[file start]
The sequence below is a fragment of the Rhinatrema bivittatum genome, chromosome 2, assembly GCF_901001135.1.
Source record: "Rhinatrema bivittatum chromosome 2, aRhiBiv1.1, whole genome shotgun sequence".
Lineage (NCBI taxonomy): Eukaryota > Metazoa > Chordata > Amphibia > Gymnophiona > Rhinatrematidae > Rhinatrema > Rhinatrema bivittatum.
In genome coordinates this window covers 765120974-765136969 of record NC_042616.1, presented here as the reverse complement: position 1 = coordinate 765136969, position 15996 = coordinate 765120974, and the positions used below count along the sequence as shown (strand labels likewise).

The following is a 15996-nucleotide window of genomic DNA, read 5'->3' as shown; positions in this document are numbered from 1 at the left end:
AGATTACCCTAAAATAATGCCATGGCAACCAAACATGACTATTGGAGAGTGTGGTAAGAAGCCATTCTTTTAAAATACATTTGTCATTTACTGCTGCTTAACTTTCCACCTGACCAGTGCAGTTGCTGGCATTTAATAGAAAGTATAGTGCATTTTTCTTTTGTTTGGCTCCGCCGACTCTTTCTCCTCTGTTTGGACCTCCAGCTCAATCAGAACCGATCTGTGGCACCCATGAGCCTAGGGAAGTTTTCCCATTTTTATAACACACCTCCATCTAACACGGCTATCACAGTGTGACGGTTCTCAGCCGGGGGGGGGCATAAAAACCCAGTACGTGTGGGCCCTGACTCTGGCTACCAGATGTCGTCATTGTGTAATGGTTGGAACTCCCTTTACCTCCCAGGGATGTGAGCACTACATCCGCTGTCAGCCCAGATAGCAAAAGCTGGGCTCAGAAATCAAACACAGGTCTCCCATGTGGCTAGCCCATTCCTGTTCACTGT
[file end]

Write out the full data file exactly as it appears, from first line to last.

The sequence below is a fragment of the Rhinatrema bivittatum genome, chromosome 2, assembly GCF_901001135.1.
Source record: "Rhinatrema bivittatum chromosome 2, aRhiBiv1.1, whole genome shotgun sequence".
Lineage (NCBI taxonomy): Eukaryota > Metazoa > Chordata > Amphibia > Gymnophiona > Rhinatrematidae > Rhinatrema > Rhinatrema bivittatum.
In genome coordinates this window covers 765120974-765136969 of record NC_042616.1, presented here as the reverse complement: position 1 = coordinate 765136969, position 15996 = coordinate 765120974, and the positions used below count along the sequence as shown (strand labels likewise).

The following is a 15996-nucleotide window of genomic DNA, read 5'->3' as shown; positions in this document are numbered from 1 at the left end:
AGATTACCCTAAAATAATGCCATGGCAACCAAACATGACTATTGGAGAGTGTGGTAAGAAGCCATTCTTTTAAAATACATTTGTCATTTACTGCTGCTTAACTTTCCACCTGACCAGTGCAGTTGCTGGCATTTAATAGAAAGTATAGTGCATTTTTCTTTTGTTTGGCTCCGCCGACTCTTTCTCCTCTGTTTGGACCTCCAGCTCAATCAGAACCGATCTGTGGCACCCATGAGCCTAGGGAAGTTTTCCCATTTTTATAACACACCTCCATCTAACACGGCTATCACAGTGTGACGGTTCTCAGCCGGGGGGGGGCATAAAAACCCAGTACGTGTGGGCCCTGACTCTGGCTACCAGATGTCGTCATTGTGTAATGGTTGGAACTCCCTTTACCTCCCAGGGATGTGAGCACTACATCCGCTGTCAGCCCAGATAGCAAAAGCTGGGCTCAGAAATCAAACACAGGTCTCCCATGTGGCTAGCCCATTCCTGTTCACTGT